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I had a requirement where I had to have a Map<Comparable, Set<Comparable>> where insertion on the Map be concurrent and also on the corresponding Set, but once a Key was consumed from the Map, it had to be deleted, think if as a Job running every two seconds which is consuming the whole Set<Comparable> from an specific Key but insertion be totally concurrent so that most values be buffered when the Job kicks in, here is my implementation:

Note: I use Guava's helper class Maps to create the concurrent Maps, also, this solution emulates Java concurrency in Practice Listing 5.19:

import com.google.common.collect.MapMaker;
import com.google.common.collect.Sets;

import java.util.Collection;
import java.util.Set;
import java.util.concurrent.ConcurrentMap;

/**
 * A general purpose Multimap implementation for delayed processing and concurrent insertion/deletes.
 *
 * @param <K> A comparable Key
 * @param <V> A comparable Value
 */
public class ConcurrentMultiMap<K extends Comparable, V extends Comparable>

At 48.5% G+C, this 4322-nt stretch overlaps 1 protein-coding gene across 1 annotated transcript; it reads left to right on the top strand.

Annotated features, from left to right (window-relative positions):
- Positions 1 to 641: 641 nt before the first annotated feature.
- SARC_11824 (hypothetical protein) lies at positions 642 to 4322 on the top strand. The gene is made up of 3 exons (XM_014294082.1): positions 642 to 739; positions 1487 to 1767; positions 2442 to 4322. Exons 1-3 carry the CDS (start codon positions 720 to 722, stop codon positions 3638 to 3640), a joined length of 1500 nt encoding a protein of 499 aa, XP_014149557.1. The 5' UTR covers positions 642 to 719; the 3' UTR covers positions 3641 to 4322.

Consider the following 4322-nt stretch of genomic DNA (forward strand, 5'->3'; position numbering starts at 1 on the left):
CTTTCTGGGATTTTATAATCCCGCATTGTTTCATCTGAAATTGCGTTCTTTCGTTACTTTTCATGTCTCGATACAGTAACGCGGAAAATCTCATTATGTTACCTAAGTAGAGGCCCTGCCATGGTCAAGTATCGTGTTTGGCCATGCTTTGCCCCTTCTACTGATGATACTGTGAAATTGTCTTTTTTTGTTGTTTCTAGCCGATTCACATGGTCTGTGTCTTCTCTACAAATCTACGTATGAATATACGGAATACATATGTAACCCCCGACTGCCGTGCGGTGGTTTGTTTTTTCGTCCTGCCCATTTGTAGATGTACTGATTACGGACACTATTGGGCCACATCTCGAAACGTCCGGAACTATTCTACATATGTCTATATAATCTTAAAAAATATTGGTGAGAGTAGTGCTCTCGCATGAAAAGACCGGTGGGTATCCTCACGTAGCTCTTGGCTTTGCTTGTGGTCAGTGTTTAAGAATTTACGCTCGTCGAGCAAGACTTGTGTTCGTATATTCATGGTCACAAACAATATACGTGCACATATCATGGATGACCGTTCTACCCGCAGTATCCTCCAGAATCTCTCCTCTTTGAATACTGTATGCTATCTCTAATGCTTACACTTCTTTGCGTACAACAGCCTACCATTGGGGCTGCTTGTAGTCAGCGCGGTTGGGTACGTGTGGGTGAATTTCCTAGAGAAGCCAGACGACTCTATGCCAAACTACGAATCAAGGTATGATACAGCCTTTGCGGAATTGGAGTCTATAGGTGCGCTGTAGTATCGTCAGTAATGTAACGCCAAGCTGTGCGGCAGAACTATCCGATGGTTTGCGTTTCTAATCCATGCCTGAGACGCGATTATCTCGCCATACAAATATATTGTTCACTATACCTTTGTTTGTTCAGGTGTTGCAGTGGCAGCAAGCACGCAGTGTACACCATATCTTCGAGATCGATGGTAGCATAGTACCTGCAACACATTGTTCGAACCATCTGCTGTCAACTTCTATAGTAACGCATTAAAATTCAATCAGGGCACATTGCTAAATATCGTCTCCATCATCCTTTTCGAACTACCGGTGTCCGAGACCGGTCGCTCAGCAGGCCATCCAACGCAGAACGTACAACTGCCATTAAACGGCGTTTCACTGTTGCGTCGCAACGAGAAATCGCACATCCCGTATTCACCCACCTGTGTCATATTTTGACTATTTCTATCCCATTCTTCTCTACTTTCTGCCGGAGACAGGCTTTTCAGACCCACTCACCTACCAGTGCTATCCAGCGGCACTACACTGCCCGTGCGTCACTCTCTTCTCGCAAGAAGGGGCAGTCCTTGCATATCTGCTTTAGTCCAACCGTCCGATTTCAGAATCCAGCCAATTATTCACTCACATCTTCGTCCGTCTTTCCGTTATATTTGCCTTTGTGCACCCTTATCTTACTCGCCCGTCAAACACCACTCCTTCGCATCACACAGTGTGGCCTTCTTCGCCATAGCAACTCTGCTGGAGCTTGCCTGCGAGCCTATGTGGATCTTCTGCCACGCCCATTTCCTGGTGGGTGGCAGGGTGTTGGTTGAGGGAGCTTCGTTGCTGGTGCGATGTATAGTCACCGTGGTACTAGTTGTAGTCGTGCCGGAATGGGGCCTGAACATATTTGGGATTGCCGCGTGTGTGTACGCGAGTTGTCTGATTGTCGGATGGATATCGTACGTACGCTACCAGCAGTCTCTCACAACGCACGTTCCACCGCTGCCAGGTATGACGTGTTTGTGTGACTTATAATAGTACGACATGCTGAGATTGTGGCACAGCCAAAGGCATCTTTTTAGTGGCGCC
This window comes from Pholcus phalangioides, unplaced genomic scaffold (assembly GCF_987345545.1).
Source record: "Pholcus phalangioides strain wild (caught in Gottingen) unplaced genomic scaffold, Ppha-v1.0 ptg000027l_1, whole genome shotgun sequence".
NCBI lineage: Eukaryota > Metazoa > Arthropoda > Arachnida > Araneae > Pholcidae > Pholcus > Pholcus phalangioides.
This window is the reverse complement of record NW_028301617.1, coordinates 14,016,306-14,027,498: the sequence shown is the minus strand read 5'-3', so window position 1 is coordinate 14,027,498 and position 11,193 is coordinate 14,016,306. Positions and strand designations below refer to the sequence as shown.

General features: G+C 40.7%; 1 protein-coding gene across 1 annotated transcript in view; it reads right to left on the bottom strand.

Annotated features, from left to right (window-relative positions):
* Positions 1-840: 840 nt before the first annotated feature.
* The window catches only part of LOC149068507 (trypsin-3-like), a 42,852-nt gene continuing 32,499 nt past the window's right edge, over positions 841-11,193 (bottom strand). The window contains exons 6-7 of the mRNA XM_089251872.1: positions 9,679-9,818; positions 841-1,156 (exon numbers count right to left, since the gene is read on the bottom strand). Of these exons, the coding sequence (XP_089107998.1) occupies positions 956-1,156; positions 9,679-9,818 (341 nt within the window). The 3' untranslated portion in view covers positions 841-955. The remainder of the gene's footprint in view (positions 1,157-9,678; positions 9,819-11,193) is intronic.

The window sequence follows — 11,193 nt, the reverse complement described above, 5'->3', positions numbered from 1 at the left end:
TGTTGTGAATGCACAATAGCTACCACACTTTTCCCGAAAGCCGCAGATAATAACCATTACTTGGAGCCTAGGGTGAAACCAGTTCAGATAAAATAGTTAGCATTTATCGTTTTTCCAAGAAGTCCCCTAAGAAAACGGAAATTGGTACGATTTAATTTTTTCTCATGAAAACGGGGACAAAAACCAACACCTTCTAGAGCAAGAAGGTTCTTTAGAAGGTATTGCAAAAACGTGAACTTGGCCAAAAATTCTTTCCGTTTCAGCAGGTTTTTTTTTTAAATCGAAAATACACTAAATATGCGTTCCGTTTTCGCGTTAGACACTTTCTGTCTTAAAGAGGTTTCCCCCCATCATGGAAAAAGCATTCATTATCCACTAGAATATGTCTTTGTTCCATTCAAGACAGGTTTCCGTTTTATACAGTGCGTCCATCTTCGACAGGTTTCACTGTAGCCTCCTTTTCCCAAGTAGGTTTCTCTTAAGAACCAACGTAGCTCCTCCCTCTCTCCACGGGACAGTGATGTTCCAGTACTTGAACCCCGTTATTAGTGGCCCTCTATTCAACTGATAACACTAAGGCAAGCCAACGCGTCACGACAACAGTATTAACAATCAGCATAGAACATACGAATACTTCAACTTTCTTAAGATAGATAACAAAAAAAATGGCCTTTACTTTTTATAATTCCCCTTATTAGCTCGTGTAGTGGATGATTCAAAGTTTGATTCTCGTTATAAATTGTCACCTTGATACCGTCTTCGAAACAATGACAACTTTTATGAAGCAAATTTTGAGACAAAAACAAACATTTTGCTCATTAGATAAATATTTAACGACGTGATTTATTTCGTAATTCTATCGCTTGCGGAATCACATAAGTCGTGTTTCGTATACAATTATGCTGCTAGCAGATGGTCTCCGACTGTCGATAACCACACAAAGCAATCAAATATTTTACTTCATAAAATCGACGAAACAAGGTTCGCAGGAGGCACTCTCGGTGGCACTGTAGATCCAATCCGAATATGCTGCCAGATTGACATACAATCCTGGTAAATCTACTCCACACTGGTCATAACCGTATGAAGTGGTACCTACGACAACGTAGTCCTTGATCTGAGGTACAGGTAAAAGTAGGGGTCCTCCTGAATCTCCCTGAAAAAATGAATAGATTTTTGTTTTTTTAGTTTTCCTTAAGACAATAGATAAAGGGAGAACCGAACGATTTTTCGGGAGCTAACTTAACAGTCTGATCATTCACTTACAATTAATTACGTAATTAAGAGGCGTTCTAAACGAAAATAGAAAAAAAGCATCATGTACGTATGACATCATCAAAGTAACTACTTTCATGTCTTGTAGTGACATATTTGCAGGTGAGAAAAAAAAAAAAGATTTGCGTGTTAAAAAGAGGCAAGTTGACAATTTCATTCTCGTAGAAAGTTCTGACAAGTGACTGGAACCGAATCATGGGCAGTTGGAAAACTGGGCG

{
  private final int size;
  private final ConcurrentMap<K, Set<V>> cache;
  private final ConcurrentMap<K, Object> locks;

  public ConcurrentMultiMap()
  {
    this(32, 2);
  }

  public ConcurrentMultiMap(final int concurrencyLevel)
  {
    this(concurrencyLevel, 2);
  }

  public ConcurrentMultiMap(final int concurrencyLevel, final int factor)
  {
    size=concurrencyLevel * factor;
    cache=new MapMaker().concurrencyLevel(concurrencyLevel).initialCapacity(concurrencyLevel).makeMap();
    locks=new MapMaker().concurrencyLevel(concurrencyLevel).initialCapacity(concurrencyLevel).weakKeys().weakValues().makeMap();
  }

  private Object getLock(final K key){
    final Object object=new Object();
    Object lock=locks.putIfAbsent(key, object);
    if(lock == null){
      lock=object;
    }
    return lock;
  }

  public void put(final K key, final V value)
  {
    synchronized(getLock(key)){
      Set<V> set=cache.get(key);
      if(set == null){
        set=Sets.newHashSetWithExpectedSize(size);
        cache.put(key, set);
      }
      set.add(value);
    }
  }

  public void putAll(final K key, final Collection<V> values)
  {
    synchronized(getLock(key)){
      Set<V> set=cache.get(key);
      if(set == null){
        set=Sets.newHashSetWithExpectedSize(size);
        cache.put(key, set);
      }
      set.addAll(values);
    }
  }

  public Set<V> remove(final K key)
  {
    synchronized(getLock(key)){
      return cache.remove(key);
    }
  }

  public Set<K> getKeySet()
  {
    return cache.keySet();
  }

  public int size()
  {
    return cache.size();
  }

}
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I made a ConcurrentMultiMap mixin which extends the mutable.MultiMap mixin and has a concurrent.Map[A, Set[B]] self type. It locks per key, which has O(n) space complexity, but its time complexity is pretty good, if you aren't particularly write-heavy.